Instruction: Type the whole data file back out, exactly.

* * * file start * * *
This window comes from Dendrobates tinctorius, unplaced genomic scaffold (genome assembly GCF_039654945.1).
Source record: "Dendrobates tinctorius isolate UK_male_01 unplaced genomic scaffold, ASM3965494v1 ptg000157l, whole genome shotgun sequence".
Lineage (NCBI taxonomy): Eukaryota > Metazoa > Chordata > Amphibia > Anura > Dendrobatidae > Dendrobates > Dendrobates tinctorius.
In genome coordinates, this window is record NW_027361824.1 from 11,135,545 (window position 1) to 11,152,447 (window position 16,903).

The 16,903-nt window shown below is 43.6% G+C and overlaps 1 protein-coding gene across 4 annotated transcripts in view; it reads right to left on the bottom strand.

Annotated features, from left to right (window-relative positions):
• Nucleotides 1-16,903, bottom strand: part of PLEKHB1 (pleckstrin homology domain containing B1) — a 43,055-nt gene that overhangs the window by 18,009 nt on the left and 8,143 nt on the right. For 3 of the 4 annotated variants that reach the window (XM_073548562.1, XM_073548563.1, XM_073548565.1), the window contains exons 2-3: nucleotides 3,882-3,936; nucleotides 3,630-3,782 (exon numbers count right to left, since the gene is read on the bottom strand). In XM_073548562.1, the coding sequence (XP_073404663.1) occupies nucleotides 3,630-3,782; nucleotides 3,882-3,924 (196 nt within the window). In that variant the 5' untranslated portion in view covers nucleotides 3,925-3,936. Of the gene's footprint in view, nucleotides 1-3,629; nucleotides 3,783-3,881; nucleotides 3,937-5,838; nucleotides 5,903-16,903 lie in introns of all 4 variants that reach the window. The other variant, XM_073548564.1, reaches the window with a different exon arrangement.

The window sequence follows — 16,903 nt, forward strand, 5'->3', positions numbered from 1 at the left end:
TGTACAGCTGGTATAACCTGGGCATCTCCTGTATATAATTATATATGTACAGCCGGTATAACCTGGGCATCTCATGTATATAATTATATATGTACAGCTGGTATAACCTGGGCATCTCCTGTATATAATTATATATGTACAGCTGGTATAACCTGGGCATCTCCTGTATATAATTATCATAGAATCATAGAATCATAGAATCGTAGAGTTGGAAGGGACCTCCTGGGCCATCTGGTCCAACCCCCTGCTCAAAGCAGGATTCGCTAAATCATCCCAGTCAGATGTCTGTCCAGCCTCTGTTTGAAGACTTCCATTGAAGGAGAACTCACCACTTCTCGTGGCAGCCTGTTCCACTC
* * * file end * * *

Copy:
This window comes from Dendrobates tinctorius, unplaced genomic scaffold (genome assembly GCF_039654945.1).
Source record: "Dendrobates tinctorius isolate UK_male_01 unplaced genomic scaffold, ASM3965494v1 ptg000157l, whole genome shotgun sequence".
Lineage (NCBI taxonomy): Eukaryota > Metazoa > Chordata > Amphibia > Anura > Dendrobatidae > Dendrobates > Dendrobates tinctorius.
In genome coordinates, this window is record NW_027361824.1 from 11,135,545 (window position 1) to 11,152,447 (window position 16,903).

The 16,903-nt window shown below is 43.6% G+C and overlaps 1 protein-coding gene across 4 annotated transcripts in view; it reads right to left on the bottom strand.

Annotated features, from left to right (window-relative positions):
• Nucleotides 1-16,903, bottom strand: part of PLEKHB1 (pleckstrin homology domain containing B1) — a 43,055-nt gene that overhangs the window by 18,009 nt on the left and 8,143 nt on the right. For 3 of the 4 annotated variants that reach the window (XM_073548562.1, XM_073548563.1, XM_073548565.1), the window contains exons 2-3: nucleotides 3,882-3,936; nucleotides 3,630-3,782 (exon numbers count right to left, since the gene is read on the bottom strand). In XM_073548562.1, the coding sequence (XP_073404663.1) occupies nucleotides 3,630-3,782; nucleotides 3,882-3,924 (196 nt within the window). In that variant the 5' untranslated portion in view covers nucleotides 3,925-3,936. Of the gene's footprint in view, nucleotides 1-3,629; nucleotides 3,783-3,881; nucleotides 3,937-5,838; nucleotides 5,903-16,903 lie in introns of all 4 variants that reach the window. The other variant, XM_073548564.1, reaches the window with a different exon arrangement.

The window sequence follows — 16,903 nt, forward strand, 5'->3', positions numbered from 1 at the left end:
TGTACAGCTGGTATAACCTGGGCATCTCCTGTATATAATTATATATGTACAGCCGGTATAACCTGGGCATCTCATGTATATAATTATATATGTACAGCTGGTATAACCTGGGCATCTCCTGTATATAATTATATATGTACAGCTGGTATAACCTGGGCATCTCCTGTATATAATTATCATAGAATCATAGAATCATAGAATCGTAGAGTTGGAAGGGACCTCCTGGGCCATCTGGTCCAACCCCCTGCTCAAAGCAGGATTCGCTAAATCATCCCAGTCAGATGTCTGTCCAGCCTCTGTTTGAAGACTTCCATTGAAGGAGAACTCACCACTTCTCGTGGCAGCCTGTTCCACTC